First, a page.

Preparation

I think most traders strategy involves the execution of the trade being the easy part. The preparation is what takes the most work and discipline. Going into the trade I already know all of the possible outcomes. I have my stop placed for if I am wrong. I will usually have a moment of reflection on a trade immediately the day after. My best trades have come as price action moves far away from entry in my favor. Here is oil after its sharp decline. This is one of the first real trades I posted with my new ‘system’ and it couldn’t have worked out better. Textbook failed breakdown entry, price moved quickly away and solid trend after.

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I just find it beneficial for my trading emotions that I use such a simple system to evaluate trades. I will either cut quickly for a small loss or I will quickly have gratification and just ride a trend. Trading really does not have to be complex sometimes. Sometimes it is simplicity that works so well.

Fun-DUH-mentals

I think one of the most frustrating things in trading is when someone questions your strategy. The other day I was emailing someone who works at a hedge fund. He asked me of my strategy and I told him. My strategy involves using only statistically proven edges in the market to provide entries. That combined with a successful risk management plan is all a trader needs to be successful (on a very simplified level).

After I told him of my strategy he immediately seemed like someone who did not believe in technicals and trading. He told me that there were billions of dollars and smarter traders who were trying to do the same thing as me. I totally agree with that but it does not take away from the fact that through my own hard work and analysis I have found a profitable strategy.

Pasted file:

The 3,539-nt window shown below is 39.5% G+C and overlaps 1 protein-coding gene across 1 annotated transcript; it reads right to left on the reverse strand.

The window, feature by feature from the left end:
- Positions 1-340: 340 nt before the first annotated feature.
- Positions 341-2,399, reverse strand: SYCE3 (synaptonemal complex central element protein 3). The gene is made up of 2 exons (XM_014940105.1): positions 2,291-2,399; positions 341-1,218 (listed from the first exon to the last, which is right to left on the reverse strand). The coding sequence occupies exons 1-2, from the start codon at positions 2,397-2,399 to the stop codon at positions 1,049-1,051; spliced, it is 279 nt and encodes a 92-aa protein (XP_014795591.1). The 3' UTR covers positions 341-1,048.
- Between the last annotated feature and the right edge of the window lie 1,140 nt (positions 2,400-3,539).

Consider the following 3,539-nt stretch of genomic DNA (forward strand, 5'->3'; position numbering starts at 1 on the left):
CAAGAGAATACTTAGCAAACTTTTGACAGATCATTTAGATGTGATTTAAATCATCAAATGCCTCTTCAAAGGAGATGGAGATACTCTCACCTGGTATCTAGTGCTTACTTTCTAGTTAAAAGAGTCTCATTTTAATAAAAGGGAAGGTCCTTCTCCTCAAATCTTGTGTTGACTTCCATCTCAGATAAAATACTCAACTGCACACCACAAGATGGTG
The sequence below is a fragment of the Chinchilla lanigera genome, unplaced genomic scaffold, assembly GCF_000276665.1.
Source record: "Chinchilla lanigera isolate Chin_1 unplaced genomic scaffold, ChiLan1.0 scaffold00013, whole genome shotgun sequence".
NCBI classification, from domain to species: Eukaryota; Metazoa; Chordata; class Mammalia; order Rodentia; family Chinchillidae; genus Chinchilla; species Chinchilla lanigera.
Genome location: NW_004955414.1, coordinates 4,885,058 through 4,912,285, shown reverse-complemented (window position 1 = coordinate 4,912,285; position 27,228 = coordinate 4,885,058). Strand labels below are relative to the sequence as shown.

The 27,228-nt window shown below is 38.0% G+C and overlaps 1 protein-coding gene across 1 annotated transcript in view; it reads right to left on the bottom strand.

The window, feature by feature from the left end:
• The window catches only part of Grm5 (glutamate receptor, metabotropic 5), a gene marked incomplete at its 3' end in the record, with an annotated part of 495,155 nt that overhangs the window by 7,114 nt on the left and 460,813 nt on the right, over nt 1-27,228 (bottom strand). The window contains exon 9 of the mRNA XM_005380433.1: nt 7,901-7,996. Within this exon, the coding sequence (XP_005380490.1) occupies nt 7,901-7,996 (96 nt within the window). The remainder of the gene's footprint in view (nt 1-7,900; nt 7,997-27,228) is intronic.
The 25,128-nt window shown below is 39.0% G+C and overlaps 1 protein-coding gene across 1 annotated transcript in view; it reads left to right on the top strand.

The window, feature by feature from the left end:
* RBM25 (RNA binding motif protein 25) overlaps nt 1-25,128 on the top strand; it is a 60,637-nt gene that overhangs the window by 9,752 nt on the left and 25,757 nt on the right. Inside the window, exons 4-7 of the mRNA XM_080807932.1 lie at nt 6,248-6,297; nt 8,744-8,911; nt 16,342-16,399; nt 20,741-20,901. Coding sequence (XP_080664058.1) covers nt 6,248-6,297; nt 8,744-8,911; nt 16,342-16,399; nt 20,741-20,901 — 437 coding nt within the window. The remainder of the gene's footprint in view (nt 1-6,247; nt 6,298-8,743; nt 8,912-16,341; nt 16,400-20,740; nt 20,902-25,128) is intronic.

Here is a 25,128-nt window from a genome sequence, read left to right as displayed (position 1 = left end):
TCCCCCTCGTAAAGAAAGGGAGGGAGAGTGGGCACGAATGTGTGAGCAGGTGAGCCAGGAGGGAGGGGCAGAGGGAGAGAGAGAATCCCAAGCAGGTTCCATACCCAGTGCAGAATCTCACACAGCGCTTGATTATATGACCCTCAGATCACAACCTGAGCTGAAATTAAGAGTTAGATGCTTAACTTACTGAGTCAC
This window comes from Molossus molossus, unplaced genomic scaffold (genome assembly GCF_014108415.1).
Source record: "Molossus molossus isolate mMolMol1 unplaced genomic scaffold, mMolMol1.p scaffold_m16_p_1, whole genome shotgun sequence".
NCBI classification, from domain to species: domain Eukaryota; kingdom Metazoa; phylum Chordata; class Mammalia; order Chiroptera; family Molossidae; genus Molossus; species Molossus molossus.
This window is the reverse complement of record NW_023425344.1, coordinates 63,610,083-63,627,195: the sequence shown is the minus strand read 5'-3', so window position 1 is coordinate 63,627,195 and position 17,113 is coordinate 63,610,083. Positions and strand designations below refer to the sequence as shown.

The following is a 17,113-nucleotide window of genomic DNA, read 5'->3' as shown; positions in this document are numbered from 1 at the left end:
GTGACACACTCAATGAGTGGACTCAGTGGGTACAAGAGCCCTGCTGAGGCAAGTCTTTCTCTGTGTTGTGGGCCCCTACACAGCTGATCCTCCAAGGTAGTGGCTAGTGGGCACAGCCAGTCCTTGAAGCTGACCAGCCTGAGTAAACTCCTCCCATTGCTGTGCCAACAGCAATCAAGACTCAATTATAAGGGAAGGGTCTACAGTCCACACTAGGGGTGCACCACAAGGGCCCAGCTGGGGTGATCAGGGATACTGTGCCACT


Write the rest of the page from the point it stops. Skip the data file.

Furthermore he tried to tell me that I should focus strictly on fundamentals. The same guy who tried to convince me that I did not have an edge in the market through technicals tried convincing me that I should focus on fundamentals. Yes, I cringed also. They are called fun-DUH-mentals for a reason. Everybody can see them and they are immediately reacted upon. Obviously there are basic fundamental strategies combined with technicals to provide returns. But I think most traders understand that price action is the true indication of a market.  Look at oil, fundamentally we are at record levels of storage however oil continued to rally with each set of bad news! Someone trading based off of fundamentals would have been slaughtered in oil, a true trend follower easily took oil short from $95 to $45.

As you can tell I could not even answer the guy because it would have turned into a battle. It was also funny to see how this guy tried to discourage me from my trading goals. Do not let anyone ever tell you that you can not do something no matter who they are. If you do your due diligence have strength in your convictions!

The crystal ball

When everybody starts out in the trading world you are surrounded by opinions and biases. You hear on CNBC that Facebook is destined for $100, you read online that oil still can go down to $20 or you even hear friends talk about picking the coolest stocks. I think it is extremely interesting after a year to find out the best in this business have no opinions. Ask an amateur trader his stock picks and a veteran trader will tell you of his high probability low risk signals.